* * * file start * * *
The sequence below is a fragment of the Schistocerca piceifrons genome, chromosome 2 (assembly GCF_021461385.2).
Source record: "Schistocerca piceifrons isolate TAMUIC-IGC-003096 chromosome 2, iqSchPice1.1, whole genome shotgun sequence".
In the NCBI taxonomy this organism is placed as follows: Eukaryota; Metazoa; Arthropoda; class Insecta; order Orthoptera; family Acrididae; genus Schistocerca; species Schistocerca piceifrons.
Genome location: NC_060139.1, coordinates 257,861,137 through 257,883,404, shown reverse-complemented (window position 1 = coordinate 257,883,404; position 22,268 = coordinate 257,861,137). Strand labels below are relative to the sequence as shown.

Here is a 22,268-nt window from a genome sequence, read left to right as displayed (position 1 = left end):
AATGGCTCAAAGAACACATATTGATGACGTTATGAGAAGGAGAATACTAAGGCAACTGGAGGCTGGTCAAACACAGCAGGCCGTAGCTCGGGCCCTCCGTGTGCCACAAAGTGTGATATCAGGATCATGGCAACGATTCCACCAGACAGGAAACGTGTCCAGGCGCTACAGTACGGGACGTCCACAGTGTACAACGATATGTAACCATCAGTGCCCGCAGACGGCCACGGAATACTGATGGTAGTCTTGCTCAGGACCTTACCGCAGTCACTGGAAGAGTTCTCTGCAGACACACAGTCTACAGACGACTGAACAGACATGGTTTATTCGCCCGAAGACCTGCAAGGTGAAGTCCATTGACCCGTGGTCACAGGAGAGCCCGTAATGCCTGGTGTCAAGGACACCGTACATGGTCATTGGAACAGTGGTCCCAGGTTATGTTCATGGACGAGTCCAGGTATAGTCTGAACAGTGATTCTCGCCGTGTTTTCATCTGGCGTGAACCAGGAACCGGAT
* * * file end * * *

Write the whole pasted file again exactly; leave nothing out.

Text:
The sequence below is a fragment of the Schistocerca piceifrons genome, chromosome 2 (assembly GCF_021461385.2).
Source record: "Schistocerca piceifrons isolate TAMUIC-IGC-003096 chromosome 2, iqSchPice1.1, whole genome shotgun sequence".
In the NCBI taxonomy this organism is placed as follows: Eukaryota; Metazoa; Arthropoda; class Insecta; order Orthoptera; family Acrididae; genus Schistocerca; species Schistocerca piceifrons.
Genome location: NC_060139.1, coordinates 257,861,137 through 257,883,404, shown reverse-complemented (window position 1 = coordinate 257,883,404; position 22,268 = coordinate 257,861,137). Strand labels below are relative to the sequence as shown.

Here is a 22,268-nt window from a genome sequence, read left to right as displayed (position 1 = left end):
AATGGCTCAAAGAACACATATTGATGACGTTATGAGAAGGAGAATACTAAGGCAACTGGAGGCTGGTCAAACACAGCAGGCCGTAGCTCGGGCCCTCCGTGTGCCACAAAGTGTGATATCAGGATCATGGCAACGATTCCACCAGACAGGAAACGTGTCCAGGCGCTACAGTACGGGACGTCCACAGTGTACAACGATATGTAACCATCAGTGCCCGCAGACGGCCACGGAATACTGATGGTAGTCTTGCTCAGGACCTTACCGCAGTCACTGGAAGAGTTCTCTGCAGACACACAGTCTACAGACGACTGAACAGACATGGTTTATTCGCCCGAAGACCTGCAAGGTGAAGTCCATTGACCCGTGGTCACAGGAGAGCCCGTAATGCCTGGTGTCAAGGACACCGTACATGGTCATTGGAACAGTGGTCCCAGGTTATGTTCATGGACGAGTCCAGGTATAGTCTGAACAGTGATTCTCGCCGTGTTTTCATCTGGCGTGAACCAGGAACCGGAT